A Review of Purple Rain

Has there ever been a truly great movie starring musicians?  OK, OK, A Hard Day’s Night. What I meant is, is there any film starring a musician who is required to act and give a good performance?  Wait, what’s that?  The Man Who Fell to Earth? Alright, let me rephrase the question…is there a movie in which the musician is required to give a good performance but also effectively showcase his music and create a tight narrative that can stand alone without the story?  Wait, now you are saying 8 Mile?

I give up.  So many will forgive Prince here because the music is incredible and they will take the same sort of logic that I tried to apply in the previous paragraph.  Let me restate that former fact: the music in the film is some of the best ever recorded, and the soundtrack album may be the best album of the 1980s.  I am not here to review the album.  I am here to review the film.  And as a film, Purple Rain is sadly lacking, with a narrative that goes all over the place and a performance by Prince that is so understated it may not even exist.

The film stars Prince as…well as Prince, although the film refers to him as “The Kid.” He and his band, the Revolution, perform in a nightclub and have a large rivalry with Morris Day and the Time.  In the midst of this, a young girl named Apollonia comes looking to make it big.  The Kid is infatuated with her, but Day is as well.  Both try and fight for her affections while The Kid has to deal with his abusive father.

I do not even want to talk about the cinematography or editing on this one.  It is the sort of thing that would be found in any number of 80s music videos.  It works here, but it does not stand out.  Well, actually it does in the first scene.  The editing is so choppy the film may as well have been cut with a ginsu knife.  It is a huge distraction, but it is hardly the biggest sin the film commits.

No, the biggest problem is Prince’s performance.  He is meant to play himself, I guess.  But I learned nothing about Prince watching this, except maybe he has an ego that would put William Shatner to shame.  Nothing else though. Prince is such a soft spoken artist that revealing his true personality may hurt his credibility.  The movie appears to be all about the capturing the essence of Prince. I suppose it captures the essence of his stage show. The greatest moments in the film are when the Revolution are on stage, playing.  But to truly have been a film about Prince, it would have needed to capture his personality as well.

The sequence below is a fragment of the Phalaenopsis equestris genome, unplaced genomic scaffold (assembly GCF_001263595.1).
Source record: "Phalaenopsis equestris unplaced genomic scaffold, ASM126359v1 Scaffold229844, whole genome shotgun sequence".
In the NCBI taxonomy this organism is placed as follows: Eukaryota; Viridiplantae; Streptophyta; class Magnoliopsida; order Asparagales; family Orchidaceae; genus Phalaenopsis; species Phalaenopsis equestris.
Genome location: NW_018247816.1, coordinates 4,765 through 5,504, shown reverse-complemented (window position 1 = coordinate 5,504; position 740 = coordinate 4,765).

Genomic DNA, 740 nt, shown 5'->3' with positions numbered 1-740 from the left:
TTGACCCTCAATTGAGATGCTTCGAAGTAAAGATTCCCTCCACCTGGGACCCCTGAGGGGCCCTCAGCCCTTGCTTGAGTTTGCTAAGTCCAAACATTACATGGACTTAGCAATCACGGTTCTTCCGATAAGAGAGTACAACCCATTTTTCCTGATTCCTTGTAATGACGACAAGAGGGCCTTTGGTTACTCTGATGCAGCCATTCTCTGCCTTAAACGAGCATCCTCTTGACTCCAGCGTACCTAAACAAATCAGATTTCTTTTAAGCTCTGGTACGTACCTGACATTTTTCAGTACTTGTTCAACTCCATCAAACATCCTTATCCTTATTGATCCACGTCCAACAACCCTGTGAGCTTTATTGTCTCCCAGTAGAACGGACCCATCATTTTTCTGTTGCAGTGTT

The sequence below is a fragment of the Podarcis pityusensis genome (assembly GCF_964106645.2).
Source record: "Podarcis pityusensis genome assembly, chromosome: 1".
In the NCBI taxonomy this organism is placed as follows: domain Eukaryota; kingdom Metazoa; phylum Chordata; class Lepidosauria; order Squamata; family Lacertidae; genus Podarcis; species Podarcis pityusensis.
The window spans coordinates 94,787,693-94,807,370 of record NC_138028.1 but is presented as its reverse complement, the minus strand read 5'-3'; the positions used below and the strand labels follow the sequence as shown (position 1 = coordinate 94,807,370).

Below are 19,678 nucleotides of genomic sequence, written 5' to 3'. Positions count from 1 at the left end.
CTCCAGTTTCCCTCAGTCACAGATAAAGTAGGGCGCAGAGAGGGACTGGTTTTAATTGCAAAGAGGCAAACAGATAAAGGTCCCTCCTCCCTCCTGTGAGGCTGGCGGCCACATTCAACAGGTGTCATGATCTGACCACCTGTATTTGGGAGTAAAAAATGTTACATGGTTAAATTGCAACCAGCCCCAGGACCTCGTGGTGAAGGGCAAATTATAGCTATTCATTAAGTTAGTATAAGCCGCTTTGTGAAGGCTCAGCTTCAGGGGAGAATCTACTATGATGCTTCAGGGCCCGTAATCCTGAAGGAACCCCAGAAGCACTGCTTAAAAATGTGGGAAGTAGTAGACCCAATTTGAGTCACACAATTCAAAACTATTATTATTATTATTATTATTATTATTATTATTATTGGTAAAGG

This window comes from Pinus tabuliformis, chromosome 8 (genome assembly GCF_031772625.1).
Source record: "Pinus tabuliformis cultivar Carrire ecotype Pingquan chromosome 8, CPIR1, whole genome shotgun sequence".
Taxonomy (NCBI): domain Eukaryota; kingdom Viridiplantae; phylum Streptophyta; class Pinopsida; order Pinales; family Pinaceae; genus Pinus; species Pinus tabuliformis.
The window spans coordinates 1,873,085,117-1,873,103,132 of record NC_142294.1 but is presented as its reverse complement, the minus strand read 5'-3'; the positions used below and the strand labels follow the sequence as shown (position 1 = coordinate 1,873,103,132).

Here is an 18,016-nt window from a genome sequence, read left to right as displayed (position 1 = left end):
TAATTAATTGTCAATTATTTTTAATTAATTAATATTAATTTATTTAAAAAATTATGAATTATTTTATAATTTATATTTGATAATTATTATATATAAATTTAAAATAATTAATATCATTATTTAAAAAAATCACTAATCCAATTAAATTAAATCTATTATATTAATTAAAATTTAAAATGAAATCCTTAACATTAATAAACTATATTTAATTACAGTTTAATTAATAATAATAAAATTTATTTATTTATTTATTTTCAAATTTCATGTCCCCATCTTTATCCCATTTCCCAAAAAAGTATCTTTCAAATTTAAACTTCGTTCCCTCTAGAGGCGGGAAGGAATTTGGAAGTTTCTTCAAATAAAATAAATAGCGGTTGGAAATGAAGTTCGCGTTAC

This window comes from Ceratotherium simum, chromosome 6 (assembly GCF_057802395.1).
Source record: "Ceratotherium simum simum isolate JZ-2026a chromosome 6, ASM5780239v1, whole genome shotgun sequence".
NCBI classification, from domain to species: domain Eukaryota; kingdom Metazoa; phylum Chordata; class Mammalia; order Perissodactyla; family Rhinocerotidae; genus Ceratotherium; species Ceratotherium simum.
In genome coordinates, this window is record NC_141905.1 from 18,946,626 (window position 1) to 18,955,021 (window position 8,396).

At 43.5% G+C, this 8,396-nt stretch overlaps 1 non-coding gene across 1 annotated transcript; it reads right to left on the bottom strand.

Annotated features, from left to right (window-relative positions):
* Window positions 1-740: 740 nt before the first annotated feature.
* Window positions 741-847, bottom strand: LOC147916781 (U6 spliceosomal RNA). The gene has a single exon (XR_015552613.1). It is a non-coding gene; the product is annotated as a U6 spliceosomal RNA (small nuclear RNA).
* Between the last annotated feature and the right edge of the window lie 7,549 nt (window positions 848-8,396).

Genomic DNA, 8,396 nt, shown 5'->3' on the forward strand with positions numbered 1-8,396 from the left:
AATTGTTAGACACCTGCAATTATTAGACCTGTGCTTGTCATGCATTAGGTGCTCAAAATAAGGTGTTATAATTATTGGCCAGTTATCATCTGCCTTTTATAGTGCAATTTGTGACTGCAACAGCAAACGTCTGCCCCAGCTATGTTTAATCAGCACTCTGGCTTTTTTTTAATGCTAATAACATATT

Not to mention tell a cohesive narrative.  That item with Appolonia is not even resolved by the time the credits role.  Oh sure, we see her watching the Revolution and beaming from the crowd.  That plot resolution ended at about the time when Al Jolson was making his musical project.  And the subplot with the Kid’s parents…well, it’s resolved, but I was never convinced of why it was needed.  I guess it was based on Prince’s own parents, but I highly doubt that Prince’s father was the despicable bastard that The Kid’s father is.  OK, I know the parents divorced, but what is presented in the film doesn’t call for a divorce: it calls for an arrest to be made. Luckily, it allows for the one and only human scene Prince has in the film, in which he discusses music with his drunken father. He should have been doing such things throughout the film.  Too little, too late.

Is the film terrible?  No, I can think of a hundred films released by Hollywood each year that are worse than this.  The main problem is that the film is so cliched. It entices us to enter a secret world.  Even now, it acts as a sort of time capsule to capture 1980s pop zeitgeist.  The costumes and set design are also quite good.  But Prince is not an actor.  His other films clearly show that.   Check out Graffiti Bridge if you want even more proof.

So that’s it.  This review is going to be short, really, because there is nothing left to say.  Prince will always be a musical legend.  The soundtrack album shows that.  In fact, the album outshines the film in every single way.  Just put that on and escape into paradise.  Forget this film: it has no cohesive narrative, no real performances, nothing that could not have been done with a long music video rather than a full length feature film.  I am glad that it cemented Prince with the well deserved musical reputation he has today. That does not mean I have to like his film.

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